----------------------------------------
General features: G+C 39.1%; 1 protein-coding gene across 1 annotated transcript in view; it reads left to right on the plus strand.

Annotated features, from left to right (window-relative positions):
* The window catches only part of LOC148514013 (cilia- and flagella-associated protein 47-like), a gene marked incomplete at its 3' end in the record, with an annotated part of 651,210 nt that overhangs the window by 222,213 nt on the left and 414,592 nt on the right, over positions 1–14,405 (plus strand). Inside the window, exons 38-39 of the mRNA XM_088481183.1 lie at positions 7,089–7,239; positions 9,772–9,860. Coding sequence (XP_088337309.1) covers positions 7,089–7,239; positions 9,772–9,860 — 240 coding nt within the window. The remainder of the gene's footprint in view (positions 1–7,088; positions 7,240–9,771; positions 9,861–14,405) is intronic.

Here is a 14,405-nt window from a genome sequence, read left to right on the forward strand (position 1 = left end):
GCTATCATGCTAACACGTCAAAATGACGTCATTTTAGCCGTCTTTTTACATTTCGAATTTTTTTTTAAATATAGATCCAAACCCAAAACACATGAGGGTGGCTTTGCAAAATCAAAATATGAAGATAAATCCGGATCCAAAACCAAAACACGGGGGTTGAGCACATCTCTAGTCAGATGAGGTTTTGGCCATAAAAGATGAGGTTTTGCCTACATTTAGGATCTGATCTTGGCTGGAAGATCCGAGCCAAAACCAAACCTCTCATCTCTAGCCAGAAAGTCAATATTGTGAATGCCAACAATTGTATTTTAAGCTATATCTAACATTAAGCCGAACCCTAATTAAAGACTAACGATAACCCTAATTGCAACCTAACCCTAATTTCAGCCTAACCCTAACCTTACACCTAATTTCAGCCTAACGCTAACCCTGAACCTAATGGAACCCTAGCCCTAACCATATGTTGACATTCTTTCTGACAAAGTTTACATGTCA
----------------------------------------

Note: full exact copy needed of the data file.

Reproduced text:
General features: G+C 39.1%; 1 protein-coding gene across 1 annotated transcript in view; it reads left to right on the plus strand.

Annotated features, from left to right (window-relative positions):
* The window catches only part of LOC148514013 (cilia- and flagella-associated protein 47-like), a gene marked incomplete at its 3' end in the record, with an annotated part of 651,210 nt that overhangs the window by 222,213 nt on the left and 414,592 nt on the right, over positions 1–14,405 (plus strand). Inside the window, exons 38-39 of the mRNA XM_088481183.1 lie at positions 7,089–7,239; positions 9,772–9,860. Coding sequence (XP_088337309.1) covers positions 7,089–7,239; positions 9,772–9,860 — 240 coding nt within the window. The remainder of the gene's footprint in view (positions 1–7,088; positions 7,240–9,771; positions 9,861–14,405) is intronic.

Here is a 14,405-nt window from a genome sequence, read left to right on the forward strand (position 1 = left end):
GCTATCATGCTAACACGTCAAAATGACGTCATTTTAGCCGTCTTTTTACATTTCGAATTTTTTTTTAAATATAGATCCAAACCCAAAACACATGAGGGTGGCTTTGCAAAATCAAAATATGAAGATAAATCCGGATCCAAAACCAAAACACGGGGGTTGAGCACATCTCTAGTCAGATGAGGTTTTGGCCATAAAAGATGAGGTTTTGCCTACATTTAGGATCTGATCTTGGCTGGAAGATCCGAGCCAAAACCAAACCTCTCATCTCTAGCCAGAAAGTCAATATTGTGAATGCCAACAATTGTATTTTAAGCTATATCTAACATTAAGCCGAACCCTAATTAAAGACTAACGATAACCCTAATTGCAACCTAACCCTAATTTCAGCCTAACCCTAACCTTACACCTAATTTCAGCCTAACGCTAACCCTGAACCTAATGGAACCCTAGCCCTAACCATATGTTGACATTCTTTCTGACAAAGTTTACATGTCA